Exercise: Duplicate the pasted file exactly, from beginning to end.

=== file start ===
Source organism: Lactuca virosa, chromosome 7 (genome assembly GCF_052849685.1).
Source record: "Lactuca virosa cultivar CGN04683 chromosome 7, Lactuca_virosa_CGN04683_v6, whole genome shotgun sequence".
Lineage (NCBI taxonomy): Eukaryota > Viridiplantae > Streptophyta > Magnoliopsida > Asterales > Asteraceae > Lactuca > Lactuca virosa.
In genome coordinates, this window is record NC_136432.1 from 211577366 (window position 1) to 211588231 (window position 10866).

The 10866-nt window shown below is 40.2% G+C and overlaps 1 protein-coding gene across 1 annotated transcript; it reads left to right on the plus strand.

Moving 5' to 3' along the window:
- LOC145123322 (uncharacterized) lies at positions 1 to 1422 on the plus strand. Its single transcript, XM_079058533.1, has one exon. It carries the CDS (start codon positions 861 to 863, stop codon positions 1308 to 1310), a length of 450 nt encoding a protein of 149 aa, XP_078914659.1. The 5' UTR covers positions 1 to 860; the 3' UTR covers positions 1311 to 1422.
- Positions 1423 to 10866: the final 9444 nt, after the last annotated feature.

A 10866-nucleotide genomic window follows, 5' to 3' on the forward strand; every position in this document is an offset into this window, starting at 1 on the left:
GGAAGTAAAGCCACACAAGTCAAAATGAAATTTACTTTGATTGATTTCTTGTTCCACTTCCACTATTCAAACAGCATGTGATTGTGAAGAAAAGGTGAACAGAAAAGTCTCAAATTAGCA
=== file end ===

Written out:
Source organism: Lactuca virosa, chromosome 7 (genome assembly GCF_052849685.1).
Source record: "Lactuca virosa cultivar CGN04683 chromosome 7, Lactuca_virosa_CGN04683_v6, whole genome shotgun sequence".
Lineage (NCBI taxonomy): Eukaryota > Viridiplantae > Streptophyta > Magnoliopsida > Asterales > Asteraceae > Lactuca > Lactuca virosa.
In genome coordinates, this window is record NC_136432.1 from 211577366 (window position 1) to 211588231 (window position 10866).

The 10866-nt window shown below is 40.2% G+C and overlaps 1 protein-coding gene across 1 annotated transcript; it reads left to right on the plus strand.

Moving 5' to 3' along the window:
- LOC145123322 (uncharacterized) lies at positions 1 to 1422 on the plus strand. Its single transcript, XM_079058533.1, has one exon. It carries the CDS (start codon positions 861 to 863, stop codon positions 1308 to 1310), a length of 450 nt encoding a protein of 149 aa, XP_078914659.1. The 5' UTR covers positions 1 to 860; the 3' UTR covers positions 1311 to 1422.
- Positions 1423 to 10866: the final 9444 nt, after the last annotated feature.

A 10866-nucleotide genomic window follows, 5' to 3' on the forward strand; every position in this document is an offset into this window, starting at 1 on the left:
GGAAGTAAAGCCACACAAGTCAAAATGAAATTTACTTTGATTGATTTCTTGTTCCACTTCCACTATTCAAACAGCATGTGATTGTGAAGAAAAGGTGAACAGAAAAGTCTCAAATTAGCA